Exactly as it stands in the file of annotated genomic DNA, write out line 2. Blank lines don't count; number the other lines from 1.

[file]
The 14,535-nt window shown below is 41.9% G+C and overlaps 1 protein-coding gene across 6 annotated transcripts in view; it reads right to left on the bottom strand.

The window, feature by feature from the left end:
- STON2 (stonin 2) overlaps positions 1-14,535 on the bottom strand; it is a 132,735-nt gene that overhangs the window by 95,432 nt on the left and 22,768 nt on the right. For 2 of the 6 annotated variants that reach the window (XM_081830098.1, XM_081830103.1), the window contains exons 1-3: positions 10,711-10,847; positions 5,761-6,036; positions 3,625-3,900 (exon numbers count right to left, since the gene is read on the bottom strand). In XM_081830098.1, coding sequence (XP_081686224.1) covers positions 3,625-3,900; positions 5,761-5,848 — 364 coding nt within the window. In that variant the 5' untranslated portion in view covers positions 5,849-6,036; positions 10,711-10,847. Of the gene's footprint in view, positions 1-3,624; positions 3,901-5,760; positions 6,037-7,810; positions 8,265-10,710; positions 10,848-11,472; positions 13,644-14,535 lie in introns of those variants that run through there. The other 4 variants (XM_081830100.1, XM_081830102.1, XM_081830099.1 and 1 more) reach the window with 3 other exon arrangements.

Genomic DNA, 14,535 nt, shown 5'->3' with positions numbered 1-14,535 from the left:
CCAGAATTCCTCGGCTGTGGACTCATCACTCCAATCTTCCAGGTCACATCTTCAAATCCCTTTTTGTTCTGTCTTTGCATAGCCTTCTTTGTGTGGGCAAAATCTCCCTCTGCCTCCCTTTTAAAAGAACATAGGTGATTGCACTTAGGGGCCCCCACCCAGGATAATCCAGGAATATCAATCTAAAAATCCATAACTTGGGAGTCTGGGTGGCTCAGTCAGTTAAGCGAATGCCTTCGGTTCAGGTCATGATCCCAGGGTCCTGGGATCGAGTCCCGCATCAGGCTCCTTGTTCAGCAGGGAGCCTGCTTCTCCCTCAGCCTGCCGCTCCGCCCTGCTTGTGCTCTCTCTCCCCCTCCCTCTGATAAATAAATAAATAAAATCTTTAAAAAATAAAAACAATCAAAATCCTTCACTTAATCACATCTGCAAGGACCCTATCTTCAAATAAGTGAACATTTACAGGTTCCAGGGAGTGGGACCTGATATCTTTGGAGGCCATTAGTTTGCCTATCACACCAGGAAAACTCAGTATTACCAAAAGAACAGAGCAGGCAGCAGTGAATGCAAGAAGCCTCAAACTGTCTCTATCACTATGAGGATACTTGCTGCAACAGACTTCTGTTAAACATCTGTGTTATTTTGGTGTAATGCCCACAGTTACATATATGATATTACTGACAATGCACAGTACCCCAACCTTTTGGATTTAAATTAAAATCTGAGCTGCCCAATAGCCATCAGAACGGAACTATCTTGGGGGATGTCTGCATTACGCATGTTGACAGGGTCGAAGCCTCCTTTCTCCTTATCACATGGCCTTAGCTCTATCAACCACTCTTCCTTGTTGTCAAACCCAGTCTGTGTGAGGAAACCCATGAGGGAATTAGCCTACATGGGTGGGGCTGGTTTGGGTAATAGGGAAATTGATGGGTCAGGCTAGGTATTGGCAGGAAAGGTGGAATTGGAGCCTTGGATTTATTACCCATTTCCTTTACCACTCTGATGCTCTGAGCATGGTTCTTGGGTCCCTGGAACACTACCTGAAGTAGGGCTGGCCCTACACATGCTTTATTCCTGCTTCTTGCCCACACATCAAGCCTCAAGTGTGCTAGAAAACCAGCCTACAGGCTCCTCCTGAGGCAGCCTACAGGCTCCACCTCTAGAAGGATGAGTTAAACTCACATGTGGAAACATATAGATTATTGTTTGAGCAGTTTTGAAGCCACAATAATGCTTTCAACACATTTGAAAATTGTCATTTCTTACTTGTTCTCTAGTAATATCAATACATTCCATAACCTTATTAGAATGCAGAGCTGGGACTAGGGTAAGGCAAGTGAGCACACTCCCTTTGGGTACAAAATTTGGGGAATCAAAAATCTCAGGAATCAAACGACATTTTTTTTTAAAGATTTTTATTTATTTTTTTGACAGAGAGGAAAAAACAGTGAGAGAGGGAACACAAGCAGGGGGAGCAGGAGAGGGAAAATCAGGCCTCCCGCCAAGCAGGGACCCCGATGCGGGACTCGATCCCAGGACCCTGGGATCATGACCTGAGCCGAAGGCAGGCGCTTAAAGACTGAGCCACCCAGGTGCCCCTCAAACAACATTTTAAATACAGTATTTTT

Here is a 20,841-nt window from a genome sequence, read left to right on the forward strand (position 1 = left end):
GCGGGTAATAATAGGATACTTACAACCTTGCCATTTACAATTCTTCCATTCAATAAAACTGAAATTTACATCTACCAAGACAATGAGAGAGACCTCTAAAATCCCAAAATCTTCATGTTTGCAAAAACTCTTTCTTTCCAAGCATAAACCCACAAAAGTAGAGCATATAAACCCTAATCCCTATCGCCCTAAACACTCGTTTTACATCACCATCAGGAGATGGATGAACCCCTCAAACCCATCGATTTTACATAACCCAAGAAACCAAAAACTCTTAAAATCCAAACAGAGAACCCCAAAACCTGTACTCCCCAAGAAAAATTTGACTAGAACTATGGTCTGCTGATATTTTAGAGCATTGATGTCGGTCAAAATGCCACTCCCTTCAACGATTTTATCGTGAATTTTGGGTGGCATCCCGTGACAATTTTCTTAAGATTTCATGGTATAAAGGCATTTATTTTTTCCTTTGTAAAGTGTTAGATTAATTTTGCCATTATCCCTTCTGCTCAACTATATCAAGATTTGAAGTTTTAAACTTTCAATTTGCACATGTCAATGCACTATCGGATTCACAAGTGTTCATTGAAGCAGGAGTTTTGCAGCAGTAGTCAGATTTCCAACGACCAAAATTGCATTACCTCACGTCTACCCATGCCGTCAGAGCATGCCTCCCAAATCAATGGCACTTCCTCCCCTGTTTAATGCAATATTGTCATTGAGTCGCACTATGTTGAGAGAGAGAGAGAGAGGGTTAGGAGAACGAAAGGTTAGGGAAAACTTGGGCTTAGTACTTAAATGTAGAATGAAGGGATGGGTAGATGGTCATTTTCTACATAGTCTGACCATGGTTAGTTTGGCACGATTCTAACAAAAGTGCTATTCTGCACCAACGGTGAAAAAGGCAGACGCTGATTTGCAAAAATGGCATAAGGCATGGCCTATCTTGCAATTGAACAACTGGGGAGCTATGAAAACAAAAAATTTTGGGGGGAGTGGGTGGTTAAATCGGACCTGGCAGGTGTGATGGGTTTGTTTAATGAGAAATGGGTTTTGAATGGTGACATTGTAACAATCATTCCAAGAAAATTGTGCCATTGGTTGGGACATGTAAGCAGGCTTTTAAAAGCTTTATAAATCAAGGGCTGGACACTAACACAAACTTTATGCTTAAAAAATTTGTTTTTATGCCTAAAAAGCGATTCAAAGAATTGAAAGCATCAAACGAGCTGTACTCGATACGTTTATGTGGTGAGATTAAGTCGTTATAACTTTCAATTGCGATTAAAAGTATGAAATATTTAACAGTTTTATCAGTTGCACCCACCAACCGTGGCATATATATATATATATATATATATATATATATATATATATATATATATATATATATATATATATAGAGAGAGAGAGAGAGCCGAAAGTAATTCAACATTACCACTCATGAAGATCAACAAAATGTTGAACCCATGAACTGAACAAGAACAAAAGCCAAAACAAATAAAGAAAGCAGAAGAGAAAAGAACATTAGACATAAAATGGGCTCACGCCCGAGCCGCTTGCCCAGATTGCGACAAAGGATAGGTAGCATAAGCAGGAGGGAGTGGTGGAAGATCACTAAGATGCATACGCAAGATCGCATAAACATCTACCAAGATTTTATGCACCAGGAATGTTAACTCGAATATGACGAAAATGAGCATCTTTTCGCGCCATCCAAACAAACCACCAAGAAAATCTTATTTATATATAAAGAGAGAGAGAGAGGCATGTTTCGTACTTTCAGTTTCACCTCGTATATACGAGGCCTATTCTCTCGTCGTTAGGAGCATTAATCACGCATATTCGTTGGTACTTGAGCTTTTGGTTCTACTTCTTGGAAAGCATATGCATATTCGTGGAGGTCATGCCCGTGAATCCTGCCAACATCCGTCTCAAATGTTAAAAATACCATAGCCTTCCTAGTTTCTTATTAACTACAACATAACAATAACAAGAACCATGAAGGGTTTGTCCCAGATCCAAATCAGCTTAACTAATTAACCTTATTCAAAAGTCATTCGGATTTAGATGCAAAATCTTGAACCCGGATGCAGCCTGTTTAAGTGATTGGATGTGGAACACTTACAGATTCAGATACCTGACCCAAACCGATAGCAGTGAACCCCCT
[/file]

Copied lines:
The window, feature by feature from the left end: